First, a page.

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Chromium VI in leathergoods and toys
Testing for the presence of chromium VI is essential to determine if leather products meet stringent European legislation.
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Chromium is a transition metal, and its sulphate salt is widely used to tan leather. Chromium is an element that can exist in a number of oxidation states (‘valencies’). In tanning salts for commercial leather, it is present in the chromium III (trivalent) oxidation state. Chromium III is stable, and is not known to pose any significant hazard to human health or the environment.
On rare occasions, some leather may contain significant levels of chromium in the chromium VI (hexavalent) oxidation state. Chromium VI is more reactive than chromium III and is a known dermatological irritant. If present in leather, it is a health hazard. The World Health Organisation (WHO) and the United States Environmental Protection Agency (EPA) have deemed chromium VI to be a carcinogen when inhaled. It is also classed as mutagenic and toxic for reproduction.
Chromium VI can be present in small quantities as an impurity in tanning salts, or it can be formed when chromium III is oxidised to chromium VI. Certain circumstances – such as high temperatures, exposure to ultraviolet (UV) light, low humidity and strongly alkaline conditions – can encourage this oxidation from chromium III to chromium VI. As chromium-tanned leather is naturally acidic, this reduces the likelihood of conversion to chromium VI in finished leather.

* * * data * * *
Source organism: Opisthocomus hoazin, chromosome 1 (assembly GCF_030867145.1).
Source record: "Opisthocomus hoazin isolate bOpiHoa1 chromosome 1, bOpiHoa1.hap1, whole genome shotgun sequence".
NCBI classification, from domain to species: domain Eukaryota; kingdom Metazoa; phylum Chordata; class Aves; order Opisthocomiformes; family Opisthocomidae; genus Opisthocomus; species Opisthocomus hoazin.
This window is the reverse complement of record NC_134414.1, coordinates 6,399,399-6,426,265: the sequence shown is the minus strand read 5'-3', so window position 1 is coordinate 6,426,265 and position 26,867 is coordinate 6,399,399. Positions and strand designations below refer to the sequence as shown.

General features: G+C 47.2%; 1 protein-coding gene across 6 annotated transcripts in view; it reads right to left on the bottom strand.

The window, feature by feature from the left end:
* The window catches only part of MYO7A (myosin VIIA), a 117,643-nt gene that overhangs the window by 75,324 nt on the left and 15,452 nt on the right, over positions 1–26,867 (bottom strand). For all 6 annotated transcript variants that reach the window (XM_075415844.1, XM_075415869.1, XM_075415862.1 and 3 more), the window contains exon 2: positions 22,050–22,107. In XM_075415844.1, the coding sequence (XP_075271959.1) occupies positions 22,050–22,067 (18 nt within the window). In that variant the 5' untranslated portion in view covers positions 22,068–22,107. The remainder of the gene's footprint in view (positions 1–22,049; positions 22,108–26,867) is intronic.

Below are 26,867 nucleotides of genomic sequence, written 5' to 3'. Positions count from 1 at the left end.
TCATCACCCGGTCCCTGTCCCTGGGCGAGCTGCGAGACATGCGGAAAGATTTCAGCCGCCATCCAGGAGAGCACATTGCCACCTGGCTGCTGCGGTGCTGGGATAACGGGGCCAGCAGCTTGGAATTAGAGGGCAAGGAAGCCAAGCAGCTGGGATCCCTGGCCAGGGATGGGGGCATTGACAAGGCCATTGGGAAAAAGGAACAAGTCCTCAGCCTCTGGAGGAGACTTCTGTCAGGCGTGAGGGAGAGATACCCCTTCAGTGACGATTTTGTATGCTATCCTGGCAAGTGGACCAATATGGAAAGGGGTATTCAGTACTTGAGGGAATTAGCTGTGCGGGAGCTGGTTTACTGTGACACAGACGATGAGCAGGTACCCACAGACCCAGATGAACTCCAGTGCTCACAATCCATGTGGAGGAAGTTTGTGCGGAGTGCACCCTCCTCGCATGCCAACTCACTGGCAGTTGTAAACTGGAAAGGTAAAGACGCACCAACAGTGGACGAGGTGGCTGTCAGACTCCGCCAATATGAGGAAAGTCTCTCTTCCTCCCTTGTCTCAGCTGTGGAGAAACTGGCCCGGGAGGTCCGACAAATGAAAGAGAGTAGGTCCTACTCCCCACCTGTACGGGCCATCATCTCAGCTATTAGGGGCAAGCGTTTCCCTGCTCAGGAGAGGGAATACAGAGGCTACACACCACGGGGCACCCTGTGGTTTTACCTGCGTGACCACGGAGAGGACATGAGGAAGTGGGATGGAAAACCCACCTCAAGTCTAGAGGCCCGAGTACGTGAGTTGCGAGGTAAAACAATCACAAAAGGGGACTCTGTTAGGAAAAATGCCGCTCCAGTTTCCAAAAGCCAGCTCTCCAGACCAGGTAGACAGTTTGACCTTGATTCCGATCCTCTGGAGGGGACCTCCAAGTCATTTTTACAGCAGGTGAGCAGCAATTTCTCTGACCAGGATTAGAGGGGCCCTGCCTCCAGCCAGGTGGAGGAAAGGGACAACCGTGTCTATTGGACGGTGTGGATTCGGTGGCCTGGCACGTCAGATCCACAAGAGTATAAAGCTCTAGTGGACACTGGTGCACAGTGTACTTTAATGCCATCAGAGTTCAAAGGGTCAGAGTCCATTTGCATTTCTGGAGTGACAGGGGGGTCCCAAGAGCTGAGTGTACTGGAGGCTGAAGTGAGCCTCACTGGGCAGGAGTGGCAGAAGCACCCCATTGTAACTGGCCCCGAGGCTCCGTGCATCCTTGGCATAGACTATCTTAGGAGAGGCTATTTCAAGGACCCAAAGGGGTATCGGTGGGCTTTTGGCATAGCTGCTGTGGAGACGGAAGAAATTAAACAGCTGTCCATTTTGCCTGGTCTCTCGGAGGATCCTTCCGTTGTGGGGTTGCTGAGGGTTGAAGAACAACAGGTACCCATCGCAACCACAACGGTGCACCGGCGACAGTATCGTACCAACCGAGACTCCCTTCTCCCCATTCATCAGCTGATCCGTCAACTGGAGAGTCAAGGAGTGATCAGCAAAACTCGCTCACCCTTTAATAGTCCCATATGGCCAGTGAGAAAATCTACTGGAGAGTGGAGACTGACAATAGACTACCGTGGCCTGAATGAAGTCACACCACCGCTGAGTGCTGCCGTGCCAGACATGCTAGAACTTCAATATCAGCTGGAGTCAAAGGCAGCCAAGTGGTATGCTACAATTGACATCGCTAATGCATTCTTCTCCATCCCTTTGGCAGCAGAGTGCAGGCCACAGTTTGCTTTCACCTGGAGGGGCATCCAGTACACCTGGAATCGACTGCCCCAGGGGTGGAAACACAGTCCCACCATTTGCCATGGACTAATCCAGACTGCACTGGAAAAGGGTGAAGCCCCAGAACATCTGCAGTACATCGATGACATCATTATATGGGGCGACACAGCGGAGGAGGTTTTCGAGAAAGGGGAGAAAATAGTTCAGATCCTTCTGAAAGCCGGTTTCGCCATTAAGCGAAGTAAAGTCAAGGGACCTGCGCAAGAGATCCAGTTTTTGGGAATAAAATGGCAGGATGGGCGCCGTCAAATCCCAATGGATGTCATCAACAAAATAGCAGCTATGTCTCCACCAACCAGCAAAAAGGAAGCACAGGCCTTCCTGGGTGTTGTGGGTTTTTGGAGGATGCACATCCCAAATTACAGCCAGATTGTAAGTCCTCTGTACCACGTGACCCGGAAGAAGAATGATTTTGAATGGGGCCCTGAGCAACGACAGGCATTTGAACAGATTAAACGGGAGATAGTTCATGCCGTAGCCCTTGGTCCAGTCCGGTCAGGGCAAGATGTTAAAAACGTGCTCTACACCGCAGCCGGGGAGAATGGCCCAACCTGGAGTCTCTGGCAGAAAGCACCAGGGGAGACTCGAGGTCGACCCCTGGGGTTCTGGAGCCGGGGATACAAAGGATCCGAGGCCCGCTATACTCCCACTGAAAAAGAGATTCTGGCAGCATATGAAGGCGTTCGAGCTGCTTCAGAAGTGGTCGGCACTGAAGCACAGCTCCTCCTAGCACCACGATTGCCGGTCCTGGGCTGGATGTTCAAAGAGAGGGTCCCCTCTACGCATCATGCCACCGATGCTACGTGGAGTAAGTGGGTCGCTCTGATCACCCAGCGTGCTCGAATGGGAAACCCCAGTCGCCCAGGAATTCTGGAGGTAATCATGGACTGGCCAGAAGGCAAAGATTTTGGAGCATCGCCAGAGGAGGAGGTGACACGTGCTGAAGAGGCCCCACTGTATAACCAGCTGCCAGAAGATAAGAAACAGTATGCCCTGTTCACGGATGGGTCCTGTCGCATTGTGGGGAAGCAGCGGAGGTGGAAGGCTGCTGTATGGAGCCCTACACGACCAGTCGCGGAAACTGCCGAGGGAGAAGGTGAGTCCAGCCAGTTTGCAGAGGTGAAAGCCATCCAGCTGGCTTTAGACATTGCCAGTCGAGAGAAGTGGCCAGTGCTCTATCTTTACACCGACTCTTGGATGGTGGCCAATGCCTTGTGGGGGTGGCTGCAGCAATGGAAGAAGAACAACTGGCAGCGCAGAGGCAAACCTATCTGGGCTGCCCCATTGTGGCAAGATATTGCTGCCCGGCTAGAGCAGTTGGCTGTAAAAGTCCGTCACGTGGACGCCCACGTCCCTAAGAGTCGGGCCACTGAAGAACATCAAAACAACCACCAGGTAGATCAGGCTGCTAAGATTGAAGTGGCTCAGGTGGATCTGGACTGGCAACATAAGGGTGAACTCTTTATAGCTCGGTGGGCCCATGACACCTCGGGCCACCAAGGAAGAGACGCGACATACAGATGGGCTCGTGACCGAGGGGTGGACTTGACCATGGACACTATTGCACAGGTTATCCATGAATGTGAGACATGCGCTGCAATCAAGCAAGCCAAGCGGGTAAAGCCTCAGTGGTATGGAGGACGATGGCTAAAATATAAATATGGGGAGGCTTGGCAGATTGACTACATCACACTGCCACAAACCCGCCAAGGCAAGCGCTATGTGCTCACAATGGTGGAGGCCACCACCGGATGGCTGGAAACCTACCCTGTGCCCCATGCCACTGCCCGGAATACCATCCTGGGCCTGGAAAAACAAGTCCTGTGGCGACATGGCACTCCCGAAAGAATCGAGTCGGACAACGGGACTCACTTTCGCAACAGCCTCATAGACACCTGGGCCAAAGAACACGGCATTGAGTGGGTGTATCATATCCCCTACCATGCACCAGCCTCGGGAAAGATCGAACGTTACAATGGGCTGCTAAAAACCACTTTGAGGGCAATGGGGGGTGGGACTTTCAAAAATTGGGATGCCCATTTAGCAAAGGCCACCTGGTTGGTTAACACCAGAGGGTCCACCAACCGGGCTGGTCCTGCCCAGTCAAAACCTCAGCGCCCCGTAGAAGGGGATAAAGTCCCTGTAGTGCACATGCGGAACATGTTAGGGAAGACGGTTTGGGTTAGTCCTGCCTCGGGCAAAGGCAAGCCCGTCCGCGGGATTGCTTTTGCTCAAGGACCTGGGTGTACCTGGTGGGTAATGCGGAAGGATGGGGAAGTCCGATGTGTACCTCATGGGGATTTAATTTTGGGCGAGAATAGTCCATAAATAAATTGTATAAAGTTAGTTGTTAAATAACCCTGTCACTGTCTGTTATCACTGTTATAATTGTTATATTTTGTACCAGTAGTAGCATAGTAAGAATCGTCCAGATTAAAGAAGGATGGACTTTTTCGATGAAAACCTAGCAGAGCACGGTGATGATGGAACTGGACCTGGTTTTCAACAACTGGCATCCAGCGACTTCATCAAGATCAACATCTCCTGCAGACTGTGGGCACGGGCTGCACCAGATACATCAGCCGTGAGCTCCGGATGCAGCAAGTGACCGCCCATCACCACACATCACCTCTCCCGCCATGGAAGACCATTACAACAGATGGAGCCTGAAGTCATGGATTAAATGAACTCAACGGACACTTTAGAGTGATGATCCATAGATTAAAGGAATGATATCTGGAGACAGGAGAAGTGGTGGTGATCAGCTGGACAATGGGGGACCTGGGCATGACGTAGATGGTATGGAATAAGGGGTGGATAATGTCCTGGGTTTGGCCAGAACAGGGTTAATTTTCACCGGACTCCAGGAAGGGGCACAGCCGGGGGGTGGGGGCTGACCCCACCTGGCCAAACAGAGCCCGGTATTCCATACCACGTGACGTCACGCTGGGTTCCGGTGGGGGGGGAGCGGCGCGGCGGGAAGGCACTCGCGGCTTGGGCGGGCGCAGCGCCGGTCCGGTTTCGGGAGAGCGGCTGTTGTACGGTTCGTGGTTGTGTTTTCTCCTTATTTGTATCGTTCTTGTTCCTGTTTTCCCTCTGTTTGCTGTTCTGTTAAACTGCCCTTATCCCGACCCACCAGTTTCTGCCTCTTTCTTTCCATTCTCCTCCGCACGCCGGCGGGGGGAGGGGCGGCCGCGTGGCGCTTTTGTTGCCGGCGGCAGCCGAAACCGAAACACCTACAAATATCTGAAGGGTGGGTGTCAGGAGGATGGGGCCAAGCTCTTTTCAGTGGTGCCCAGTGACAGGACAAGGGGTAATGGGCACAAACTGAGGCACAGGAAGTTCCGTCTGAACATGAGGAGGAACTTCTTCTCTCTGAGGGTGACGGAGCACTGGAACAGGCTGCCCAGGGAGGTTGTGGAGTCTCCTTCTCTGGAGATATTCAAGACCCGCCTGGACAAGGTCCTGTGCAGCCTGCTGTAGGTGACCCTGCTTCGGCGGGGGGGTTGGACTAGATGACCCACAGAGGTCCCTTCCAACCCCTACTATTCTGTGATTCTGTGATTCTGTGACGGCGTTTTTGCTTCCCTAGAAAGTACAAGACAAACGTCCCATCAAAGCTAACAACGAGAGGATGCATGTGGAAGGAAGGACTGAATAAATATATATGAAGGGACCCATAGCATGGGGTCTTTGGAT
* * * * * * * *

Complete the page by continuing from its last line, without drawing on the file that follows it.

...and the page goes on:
Chromium VI is restricted as part of the European REACH Regulation (EC) No 1907/2006 Annex XVII entry number 47, and is restricted to less than 3mg/kg in leather articles that come into contact with the skin.
In Germany, the presence of chromium VI is forbidden under the 18th amendment to the Regulation of the German Ordinance on Commodities (BGVO). This came into effect in August 2010 and explicitly mentions clothing, furniture and bags.
The methods available for the detection of chromium VI are EN ISO 17075 parts 1 and 2. Part 1 uses ultraviolet/visible (UV/VIS) spectrophotometric detection technique, whereas part 2 uses high performance liquid chromatography with a diode array detector (HPLC-DAD). EN ISO 17075 part 2 is SATRA’s recommended procedure, as dyed leather can interfere with the detection of chromium VI when testing is carried out to part 1.
Chromium VI and toys
The chemical requirements in the European Toy Directive 2009/48/EC enacted in July 2013 specified the maximum extractable amount of chromium VI from toy materials as 0.2mg/kg in category III materials. This category includes the types of materials commonly present in toys – for example textiles, plastics and leather. However, the maximum extractable amount of chromium VI was reduced to 0.053mg/kg on 18th November 2019. Analytical procedures using Liquid Chromatography with Inductively Coupled Plasma and Mass Spectrometry (LC-ICP-MS) are required in order to achieve this new, lower level of detection.
All chromium-tanned leather items where the leather has the potential to come into contact with the skin should be tested for the presence of chromium VI to show compliance with the appropriate legal requirements and SATRA’s chemistry laboratory can help with this analysis.
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